There is no end of those who criticize Islam and its imams for their supposed hatred against Israel and the west. One look at Little Green Footballs or even the comments threads at this site will provide a plethora of such attacks: “Show me an imam who’s ever denounced an Islamic terror attack. And even if you find one, I don’t trust him because they say one thing to a western audience and another to a Muslim one.” That’s the tenor of the attack.
Such attitudes toward Islam are unfair and anti-Muslim. I’ve argued here against such individuals saying that Islam is as varied a religion as Judaism or Christianity. It has its share of hateful extremists zealots as does our own religion. No religion should be entirely judged based on the views or actions of a minority (as the Islamic fundamentalists are).
That is why I was delighted to read at the Common Ground News Service about the 2nd Annual Conference of Rabbis and Imams, sponsored by Hommes de Parole which concluded on March 22nd in Seville, Spain. This is an excerpt from the closing statement and it should be read and pondered by anyone who doubts the sincerity of Muslims in denouncing terror and embracing tolerance:
We…affirm that contrary to widespread misrepresentation, there is no inherent conflict between Islam and Judaism, on the contrary. While modern politics has regrettably impacted negatively upon the relationship, our two religions share the most fundamental values of faith in the One Almighty whose name is Peace, who is merciful, compassionate and just; and who calls on us human beings to manifest these values in our lives and to advance them in relation to all persons whose lives and dignity are sacred. Therefore we…deplore bloodshed or violence in the name of any ideology everywhere. Especially when such is perpetrated in the name of religion it is a desecration of religion, itself and the gravest offense against the Holy Name of the Creator.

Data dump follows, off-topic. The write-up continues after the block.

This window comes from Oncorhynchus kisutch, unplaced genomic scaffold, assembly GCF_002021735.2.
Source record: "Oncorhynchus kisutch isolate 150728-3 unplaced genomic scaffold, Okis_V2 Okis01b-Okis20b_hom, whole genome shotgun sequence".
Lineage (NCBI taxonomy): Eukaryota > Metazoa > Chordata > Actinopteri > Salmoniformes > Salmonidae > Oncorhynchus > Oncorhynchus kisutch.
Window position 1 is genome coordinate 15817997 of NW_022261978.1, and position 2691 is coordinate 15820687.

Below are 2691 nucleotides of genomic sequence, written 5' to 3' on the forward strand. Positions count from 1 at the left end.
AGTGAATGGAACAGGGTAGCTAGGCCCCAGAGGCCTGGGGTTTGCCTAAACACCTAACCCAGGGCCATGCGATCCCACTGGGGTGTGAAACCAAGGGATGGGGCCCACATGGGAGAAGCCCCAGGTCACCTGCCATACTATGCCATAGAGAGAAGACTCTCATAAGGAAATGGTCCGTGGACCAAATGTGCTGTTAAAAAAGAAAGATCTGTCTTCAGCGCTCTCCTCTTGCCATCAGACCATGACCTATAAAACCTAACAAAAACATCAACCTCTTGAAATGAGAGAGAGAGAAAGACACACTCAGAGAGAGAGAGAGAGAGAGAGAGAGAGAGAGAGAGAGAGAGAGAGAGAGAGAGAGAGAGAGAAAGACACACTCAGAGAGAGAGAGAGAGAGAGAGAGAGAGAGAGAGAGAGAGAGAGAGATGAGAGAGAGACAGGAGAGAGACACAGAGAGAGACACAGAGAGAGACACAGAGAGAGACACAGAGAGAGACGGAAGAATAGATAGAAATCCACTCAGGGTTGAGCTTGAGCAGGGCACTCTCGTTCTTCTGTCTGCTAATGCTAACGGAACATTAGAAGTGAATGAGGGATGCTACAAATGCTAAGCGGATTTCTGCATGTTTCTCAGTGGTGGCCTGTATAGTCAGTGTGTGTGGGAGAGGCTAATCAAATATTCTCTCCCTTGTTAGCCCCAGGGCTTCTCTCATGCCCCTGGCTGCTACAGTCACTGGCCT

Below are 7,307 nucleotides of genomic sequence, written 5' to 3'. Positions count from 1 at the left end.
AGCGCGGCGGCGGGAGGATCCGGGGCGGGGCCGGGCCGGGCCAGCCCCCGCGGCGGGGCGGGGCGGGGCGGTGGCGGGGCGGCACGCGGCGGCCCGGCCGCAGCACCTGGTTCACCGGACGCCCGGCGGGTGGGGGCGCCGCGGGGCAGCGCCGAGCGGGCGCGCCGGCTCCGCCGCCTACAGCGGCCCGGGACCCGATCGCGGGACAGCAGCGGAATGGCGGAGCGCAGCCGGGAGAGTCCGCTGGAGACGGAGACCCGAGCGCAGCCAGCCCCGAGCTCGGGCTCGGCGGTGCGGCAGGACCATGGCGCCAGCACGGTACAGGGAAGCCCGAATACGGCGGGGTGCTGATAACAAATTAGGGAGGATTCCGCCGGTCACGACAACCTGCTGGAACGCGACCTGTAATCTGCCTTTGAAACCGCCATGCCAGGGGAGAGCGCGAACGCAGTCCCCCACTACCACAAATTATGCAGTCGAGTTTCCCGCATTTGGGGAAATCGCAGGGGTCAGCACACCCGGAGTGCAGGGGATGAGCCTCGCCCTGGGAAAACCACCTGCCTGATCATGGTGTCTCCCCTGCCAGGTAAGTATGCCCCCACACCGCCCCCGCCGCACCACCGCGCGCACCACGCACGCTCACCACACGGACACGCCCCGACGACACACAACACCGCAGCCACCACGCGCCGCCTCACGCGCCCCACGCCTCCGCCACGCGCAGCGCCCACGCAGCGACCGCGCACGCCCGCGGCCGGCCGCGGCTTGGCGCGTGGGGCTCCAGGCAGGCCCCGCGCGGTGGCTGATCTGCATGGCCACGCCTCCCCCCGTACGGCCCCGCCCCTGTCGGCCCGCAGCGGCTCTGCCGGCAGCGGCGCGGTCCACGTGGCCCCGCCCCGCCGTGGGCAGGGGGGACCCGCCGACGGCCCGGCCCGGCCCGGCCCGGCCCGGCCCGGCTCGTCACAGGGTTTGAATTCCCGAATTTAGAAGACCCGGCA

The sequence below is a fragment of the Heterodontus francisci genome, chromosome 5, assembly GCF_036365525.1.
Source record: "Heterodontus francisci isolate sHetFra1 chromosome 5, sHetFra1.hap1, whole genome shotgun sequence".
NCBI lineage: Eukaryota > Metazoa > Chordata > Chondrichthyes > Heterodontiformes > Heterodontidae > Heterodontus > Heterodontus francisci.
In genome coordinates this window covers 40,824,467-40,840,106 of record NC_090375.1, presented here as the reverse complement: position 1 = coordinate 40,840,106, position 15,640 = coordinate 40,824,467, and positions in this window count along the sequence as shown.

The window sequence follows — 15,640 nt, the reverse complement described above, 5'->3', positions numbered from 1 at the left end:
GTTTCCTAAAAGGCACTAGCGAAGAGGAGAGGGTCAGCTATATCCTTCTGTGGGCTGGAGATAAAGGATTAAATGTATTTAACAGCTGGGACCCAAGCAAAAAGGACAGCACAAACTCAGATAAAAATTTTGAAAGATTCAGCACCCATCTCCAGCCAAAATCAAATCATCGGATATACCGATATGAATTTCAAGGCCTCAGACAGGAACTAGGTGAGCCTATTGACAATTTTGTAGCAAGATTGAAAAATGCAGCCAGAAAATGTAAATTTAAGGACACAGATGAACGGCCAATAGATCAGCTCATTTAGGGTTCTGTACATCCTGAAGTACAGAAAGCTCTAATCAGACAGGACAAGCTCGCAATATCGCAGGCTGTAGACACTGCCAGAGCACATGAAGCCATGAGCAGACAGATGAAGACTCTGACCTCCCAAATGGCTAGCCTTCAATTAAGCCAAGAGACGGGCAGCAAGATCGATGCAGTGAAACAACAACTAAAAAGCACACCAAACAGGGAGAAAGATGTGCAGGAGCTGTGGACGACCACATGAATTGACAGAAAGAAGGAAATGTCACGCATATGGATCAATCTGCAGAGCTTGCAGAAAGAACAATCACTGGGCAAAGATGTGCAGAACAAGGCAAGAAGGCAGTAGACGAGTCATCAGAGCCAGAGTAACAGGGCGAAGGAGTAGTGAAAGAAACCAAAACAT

Thus, in addition to calling upon all our co-religionists to respect all human life, dignity and rights, to promote peace and justice; we call upon them and the governments of the world and international institutions to show respect for the attachments and symbols of all religions, as well as their holy sites, houses of worship and cemeteries, particularly in the Holy Land, due to its special sensitivity.
Accordingly, we condemn any negative representation of these, let alone any desecration, Heaven forbid. Similarly, we condemn any incitement against a faith or people, let alone any call for their elimination, and we urge authorities to do likewise.
We recognize that there is widespread misrepresentation of our religions, – one in the other’s community as well as in the world at large.
We affirm therefore the urgent need for truthful and respectful education about each other’s faith and tradition in our respective communities and schools; and call upon those responsible to promote such essential education for peaceful co-existence.
Solemnly we pledge ourselves to…continue to seek out one another to build bridges of respect, hope and friendship, to combat incitement and hostility, to overcome all barriers and obstacles, to reinforce mutual trust, serving the noble goal of universal peace especially in the land that is holy to us all.
According to the authors of the Common Ground report, the co-executive directors of Children of Abraham, there was some tension between the Palestinian and Israeli delegations at the urgent request by the former to place the question of Israel and Palestine at the top of the group’s agenda. The “black hats” (their words, not mine) were opposed to this and wished the conference to address solely religious matters. While I wasn’t there, I’d say that a middle ground position is necessary here. To omit the political question is to pretend the 900 lb. gorilla is not sitting in the room right next to you. But to get mired in political debate alone on this question risks forfeiting the great good that could come from such meetings. As the writers state:
…Just as most Muslims have their passion for Palestine and most Jews have their passion for Israel, so we all have a complex religious identity that is severely skewed in the conversations between our two communities that focus solely on the political situation in Israel/Palestine.